(“Originally published on SIA Staffing Stream, February 19, 2014.”)
You have just learned that the company providing your contingent workforce Vendor Management System (VMS) has been acquired. What impact will that have on you? The sad truth is that numerous studies examining thousands of mergers and acquisitions have concluded that the failure rate is greater than 50%, with some studies pushing that percentage up to 70%. Of course, in these studies “failure” refers to an inability for the acquirer to achieve the anticipated financial and business results. As a company whose vendor has recently been acquired, your definition of failure focuses on the level of disruption that occurs and the degree to which the disruption adversely impacts the quality of service you receive.
At this time, merger and acquisition activity in the contingent workforce procurement and management space is heating up, and we can expect to see additional acquisitions in 2014. Vendor Management System (VMS) providers, Managed Services Providers (MSPs), Procurement outsourcers (a.k.a. BPO firms) and vendors providing procurement and ERP software are all showing increased M&A activity. While some acquisitions are beneficial to clients, trends have emerged tying the type of buyer to the post-acquisition experience.
When private equity (PE) groups take a majority share in a company, the aim is to increase the profitability of the acquired firm in preparation for resell at a premium price. Ownership changes and reorganizations are very common for these companies. In the worst case scenarios, the PE group minimizes their investment, funding the deal through debt. In these cases, the debt burden precludes them from investing in new technology, worker skills or organizational improvements. Private equity firms typically hold companies for four to five years, and the two largest VMS providers are both own by PE groups, and were both acquired at more than three years ago. Another sale, and further disruption, may be expected in the near future.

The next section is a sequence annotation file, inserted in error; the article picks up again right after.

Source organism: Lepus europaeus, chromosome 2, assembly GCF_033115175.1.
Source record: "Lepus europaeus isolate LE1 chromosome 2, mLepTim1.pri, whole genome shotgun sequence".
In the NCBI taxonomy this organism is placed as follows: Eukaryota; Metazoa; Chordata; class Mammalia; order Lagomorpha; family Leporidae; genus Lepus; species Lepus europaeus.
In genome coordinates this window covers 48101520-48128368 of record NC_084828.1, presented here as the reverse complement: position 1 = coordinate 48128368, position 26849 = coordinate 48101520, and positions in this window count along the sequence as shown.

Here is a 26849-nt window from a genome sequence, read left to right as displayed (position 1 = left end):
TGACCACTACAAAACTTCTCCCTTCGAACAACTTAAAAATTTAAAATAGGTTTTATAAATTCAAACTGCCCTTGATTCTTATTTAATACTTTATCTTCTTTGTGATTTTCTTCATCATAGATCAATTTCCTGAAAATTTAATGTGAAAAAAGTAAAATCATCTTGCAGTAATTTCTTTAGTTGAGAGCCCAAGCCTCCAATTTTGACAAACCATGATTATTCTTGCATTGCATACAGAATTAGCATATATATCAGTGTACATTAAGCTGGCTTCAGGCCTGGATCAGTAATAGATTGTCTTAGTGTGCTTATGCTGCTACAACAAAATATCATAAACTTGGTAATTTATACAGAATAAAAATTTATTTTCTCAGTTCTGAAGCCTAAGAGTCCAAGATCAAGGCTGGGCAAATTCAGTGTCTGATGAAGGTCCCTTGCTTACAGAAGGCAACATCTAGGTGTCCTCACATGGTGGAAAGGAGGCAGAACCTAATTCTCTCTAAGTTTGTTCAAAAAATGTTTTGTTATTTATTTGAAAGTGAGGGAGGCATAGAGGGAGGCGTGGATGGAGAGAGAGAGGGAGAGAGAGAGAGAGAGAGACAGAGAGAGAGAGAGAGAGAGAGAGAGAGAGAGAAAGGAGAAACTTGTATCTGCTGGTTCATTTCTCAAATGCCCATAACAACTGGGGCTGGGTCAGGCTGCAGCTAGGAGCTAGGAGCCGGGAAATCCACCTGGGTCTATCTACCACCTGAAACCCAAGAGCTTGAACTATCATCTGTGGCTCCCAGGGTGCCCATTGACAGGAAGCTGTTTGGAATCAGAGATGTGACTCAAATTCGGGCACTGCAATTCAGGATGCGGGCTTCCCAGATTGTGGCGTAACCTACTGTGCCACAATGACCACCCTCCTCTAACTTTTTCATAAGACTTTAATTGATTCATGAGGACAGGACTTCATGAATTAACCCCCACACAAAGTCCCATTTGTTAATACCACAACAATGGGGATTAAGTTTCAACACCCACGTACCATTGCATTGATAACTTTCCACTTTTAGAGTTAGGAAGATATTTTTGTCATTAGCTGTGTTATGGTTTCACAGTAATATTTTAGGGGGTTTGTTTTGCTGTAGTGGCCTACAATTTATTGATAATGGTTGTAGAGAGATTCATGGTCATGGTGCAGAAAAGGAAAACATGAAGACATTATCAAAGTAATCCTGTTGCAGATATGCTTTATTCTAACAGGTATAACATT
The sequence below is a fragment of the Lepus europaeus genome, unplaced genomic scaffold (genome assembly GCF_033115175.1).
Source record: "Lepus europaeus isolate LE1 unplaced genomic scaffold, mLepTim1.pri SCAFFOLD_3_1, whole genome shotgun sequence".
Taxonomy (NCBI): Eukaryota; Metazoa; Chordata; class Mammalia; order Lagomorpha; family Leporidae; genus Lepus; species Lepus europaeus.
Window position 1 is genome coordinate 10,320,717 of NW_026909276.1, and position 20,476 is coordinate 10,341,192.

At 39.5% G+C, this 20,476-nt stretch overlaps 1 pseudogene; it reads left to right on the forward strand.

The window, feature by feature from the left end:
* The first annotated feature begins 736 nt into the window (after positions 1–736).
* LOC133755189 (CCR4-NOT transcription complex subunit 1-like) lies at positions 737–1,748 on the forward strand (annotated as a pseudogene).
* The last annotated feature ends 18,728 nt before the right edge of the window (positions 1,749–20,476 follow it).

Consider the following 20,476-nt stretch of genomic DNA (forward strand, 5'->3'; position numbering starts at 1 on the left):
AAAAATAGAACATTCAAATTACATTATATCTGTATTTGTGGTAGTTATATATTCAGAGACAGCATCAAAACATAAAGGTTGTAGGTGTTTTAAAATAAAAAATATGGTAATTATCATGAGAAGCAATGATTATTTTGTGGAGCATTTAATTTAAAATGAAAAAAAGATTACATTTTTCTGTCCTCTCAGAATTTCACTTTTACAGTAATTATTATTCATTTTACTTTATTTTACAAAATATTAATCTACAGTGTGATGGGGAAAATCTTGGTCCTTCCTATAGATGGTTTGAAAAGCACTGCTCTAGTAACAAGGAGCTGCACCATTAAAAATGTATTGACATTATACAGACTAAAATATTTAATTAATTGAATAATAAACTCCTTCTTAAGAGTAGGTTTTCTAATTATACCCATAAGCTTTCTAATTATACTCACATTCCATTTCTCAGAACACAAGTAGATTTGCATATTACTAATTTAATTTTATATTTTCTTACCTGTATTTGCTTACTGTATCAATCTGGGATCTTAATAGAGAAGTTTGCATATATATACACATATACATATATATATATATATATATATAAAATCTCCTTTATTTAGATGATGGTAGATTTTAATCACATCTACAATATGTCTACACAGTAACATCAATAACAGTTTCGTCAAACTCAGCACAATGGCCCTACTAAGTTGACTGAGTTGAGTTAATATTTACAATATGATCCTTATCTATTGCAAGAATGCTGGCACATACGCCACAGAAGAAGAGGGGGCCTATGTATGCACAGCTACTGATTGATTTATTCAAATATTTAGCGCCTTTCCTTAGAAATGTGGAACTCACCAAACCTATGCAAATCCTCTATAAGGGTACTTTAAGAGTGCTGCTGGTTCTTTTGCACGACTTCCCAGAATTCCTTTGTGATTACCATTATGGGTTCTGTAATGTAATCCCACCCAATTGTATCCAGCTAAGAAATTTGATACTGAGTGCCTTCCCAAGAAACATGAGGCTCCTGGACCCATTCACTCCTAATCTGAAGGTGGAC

The dynamic is often different when a company acquires another in its industry. In these cases, companies must guard against the acquirer discontinuing the acquired product entirely or incorporating its capabilities into one of their own products, forcing customers to transition to a new product.
As each deal is struck, the acquirer issues a press release explaining their desire to enter new markets, increase market share, and better serve their clients. When a VMS provider is acquired, they generally promise clients that the integration of their combined capabilities will result in faster development of new releases, increased product quality, and an expanded team of resources devoted to each client.
To protect your interests, steps should be taken when the letter of intent is issued, or when you first hear of a potential deal. What questions do you need to ask, and what steps should you take, to be sure that the vendor makes good on these promises? In our experience, the following course of action has provided the best outcomes.
During the Initial period following the acquisition, it may be appropriate to “wait and see”. However, you must be prepared to implement your transition plan if needed. Either way, if you have considered the points above and have a ‘Plan B’ you will be in a much stronger position.
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